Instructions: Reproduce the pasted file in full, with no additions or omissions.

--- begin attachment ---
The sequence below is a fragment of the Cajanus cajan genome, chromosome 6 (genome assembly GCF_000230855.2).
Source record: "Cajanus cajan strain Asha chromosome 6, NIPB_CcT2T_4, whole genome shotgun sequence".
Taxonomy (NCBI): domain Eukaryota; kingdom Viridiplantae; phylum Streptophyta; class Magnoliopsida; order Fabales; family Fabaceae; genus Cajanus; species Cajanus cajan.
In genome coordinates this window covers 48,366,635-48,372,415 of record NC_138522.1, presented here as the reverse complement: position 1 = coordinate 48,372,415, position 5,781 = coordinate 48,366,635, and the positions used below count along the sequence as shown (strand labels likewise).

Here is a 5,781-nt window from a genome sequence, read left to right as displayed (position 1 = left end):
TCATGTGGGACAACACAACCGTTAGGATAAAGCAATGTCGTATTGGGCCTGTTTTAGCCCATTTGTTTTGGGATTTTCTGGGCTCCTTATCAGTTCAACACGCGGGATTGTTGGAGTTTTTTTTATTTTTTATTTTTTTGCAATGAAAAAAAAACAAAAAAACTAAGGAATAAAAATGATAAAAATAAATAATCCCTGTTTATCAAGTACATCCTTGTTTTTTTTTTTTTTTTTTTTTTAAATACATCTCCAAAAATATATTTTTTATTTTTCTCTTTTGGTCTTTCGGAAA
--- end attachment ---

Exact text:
The sequence below is a fragment of the Cajanus cajan genome, chromosome 6 (genome assembly GCF_000230855.2).
Source record: "Cajanus cajan strain Asha chromosome 6, NIPB_CcT2T_4, whole genome shotgun sequence".
Taxonomy (NCBI): domain Eukaryota; kingdom Viridiplantae; phylum Streptophyta; class Magnoliopsida; order Fabales; family Fabaceae; genus Cajanus; species Cajanus cajan.
In genome coordinates this window covers 48,366,635-48,372,415 of record NC_138522.1, presented here as the reverse complement: position 1 = coordinate 48,372,415, position 5,781 = coordinate 48,366,635, and the positions used below count along the sequence as shown (strand labels likewise).

Here is a 5,781-nt window from a genome sequence, read left to right as displayed (position 1 = left end):
TCATGTGGGACAACACAACCGTTAGGATAAAGCAATGTCGTATTGGGCCTGTTTTAGCCCATTTGTTTTGGGATTTTCTGGGCTCCTTATCAGTTCAACACGCGGGATTGTTGGAGTTTTTTTTATTTTTTATTTTTTTGCAATGAAAAAAAAACAAAAAAACTAAGGAATAAAAATGATAAAAATAAATAATCCCTGTTTATCAAGTACATCCTTGTTTTTTTTTTTTTTTTTTTTTTAAATACATCTCCAAAAATATATTTTTTATTTTTCTCTTTTGGTCTTTCGGAAA